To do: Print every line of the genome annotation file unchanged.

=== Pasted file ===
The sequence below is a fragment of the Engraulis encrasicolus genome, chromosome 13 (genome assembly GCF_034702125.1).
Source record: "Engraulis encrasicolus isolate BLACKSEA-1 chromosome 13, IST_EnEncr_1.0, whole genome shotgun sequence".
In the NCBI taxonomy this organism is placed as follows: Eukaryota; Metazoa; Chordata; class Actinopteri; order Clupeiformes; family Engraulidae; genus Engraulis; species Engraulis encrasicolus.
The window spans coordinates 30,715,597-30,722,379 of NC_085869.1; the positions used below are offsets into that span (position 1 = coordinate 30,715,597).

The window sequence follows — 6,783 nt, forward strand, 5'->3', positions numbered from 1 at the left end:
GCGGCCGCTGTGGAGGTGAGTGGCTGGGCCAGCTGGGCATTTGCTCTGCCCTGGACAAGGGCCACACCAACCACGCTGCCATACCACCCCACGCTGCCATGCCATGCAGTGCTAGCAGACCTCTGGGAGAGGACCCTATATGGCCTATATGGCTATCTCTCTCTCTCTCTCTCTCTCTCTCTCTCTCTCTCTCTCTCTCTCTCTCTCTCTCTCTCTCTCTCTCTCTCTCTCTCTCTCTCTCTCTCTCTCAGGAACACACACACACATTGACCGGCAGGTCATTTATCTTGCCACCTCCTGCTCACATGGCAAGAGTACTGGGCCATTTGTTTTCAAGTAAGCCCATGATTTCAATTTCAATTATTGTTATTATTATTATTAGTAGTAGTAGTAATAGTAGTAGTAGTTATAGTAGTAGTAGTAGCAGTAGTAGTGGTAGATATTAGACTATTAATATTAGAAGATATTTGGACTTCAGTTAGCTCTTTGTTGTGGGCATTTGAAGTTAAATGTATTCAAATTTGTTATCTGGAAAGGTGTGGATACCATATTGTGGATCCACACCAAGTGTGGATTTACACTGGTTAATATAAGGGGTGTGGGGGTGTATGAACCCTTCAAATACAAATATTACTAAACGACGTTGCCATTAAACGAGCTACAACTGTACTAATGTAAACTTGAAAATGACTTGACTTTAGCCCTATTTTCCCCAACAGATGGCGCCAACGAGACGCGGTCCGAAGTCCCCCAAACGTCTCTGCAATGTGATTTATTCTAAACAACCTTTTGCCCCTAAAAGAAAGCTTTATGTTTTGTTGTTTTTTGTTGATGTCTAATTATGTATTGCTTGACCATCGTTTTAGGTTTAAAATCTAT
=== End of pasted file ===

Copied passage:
The sequence below is a fragment of the Engraulis encrasicolus genome, chromosome 13 (genome assembly GCF_034702125.1).
Source record: "Engraulis encrasicolus isolate BLACKSEA-1 chromosome 13, IST_EnEncr_1.0, whole genome shotgun sequence".
In the NCBI taxonomy this organism is placed as follows: Eukaryota; Metazoa; Chordata; class Actinopteri; order Clupeiformes; family Engraulidae; genus Engraulis; species Engraulis encrasicolus.
The window spans coordinates 30,715,597-30,722,379 of NC_085869.1; the positions used below are offsets into that span (position 1 = coordinate 30,715,597).

The window sequence follows — 6,783 nt, forward strand, 5'->3', positions numbered from 1 at the left end:
GCGGCCGCTGTGGAGGTGAGTGGCTGGGCCAGCTGGGCATTTGCTCTGCCCTGGACAAGGGCCACACCAACCACGCTGCCATACCACCCCACGCTGCCATGCCATGCAGTGCTAGCAGACCTCTGGGAGAGGACCCTATATGGCCTATATGGCTATCTCTCTCTCTCTCTCTCTCTCTCTCTCTCTCTCTCTCTCTCTCTCTCTCTCTCTCTCTCTCTCTCTCTCTCTCTCTCTCTCTCTCTCTCTCTCAGGAACACACACACACATTGACCGGCAGGTCATTTATCTTGCCACCTCCTGCTCACATGGCAAGAGTACTGGGCCATTTGTTTTCAAGTAAGCCCATGATTTCAATTTCAATTATTGTTATTATTATTATTAGTAGTAGTAGTAATAGTAGTAGTAGTTATAGTAGTAGTAGTAGCAGTAGTAGTGGTAGATATTAGACTATTAATATTAGAAGATATTTGGACTTCAGTTAGCTCTTTGTTGTGGGCATTTGAAGTTAAATGTATTCAAATTTGTTATCTGGAAAGGTGTGGATACCATATTGTGGATCCACACCAAGTGTGGATTTACACTGGTTAATATAAGGGGTGTGGGGGTGTATGAACCCTTCAAATACAAATATTACTAAACGACGTTGCCATTAAACGAGCTACAACTGTACTAATGTAAACTTGAAAATGACTTGACTTTAGCCCTATTTTCCCCAACAGATGGCGCCAACGAGACGCGGTCCGAAGTCCCCCAAACGTCTCTGCAATGTGATTTATTCTAAACAACCTTTTGCCCCTAAAAGAAAGCTTTATGTTTTGTTGTTTTTTGTTGATGTCTAATTATGTATTGCTTGACCATCGTTTTAGGTTTAAAATCTAT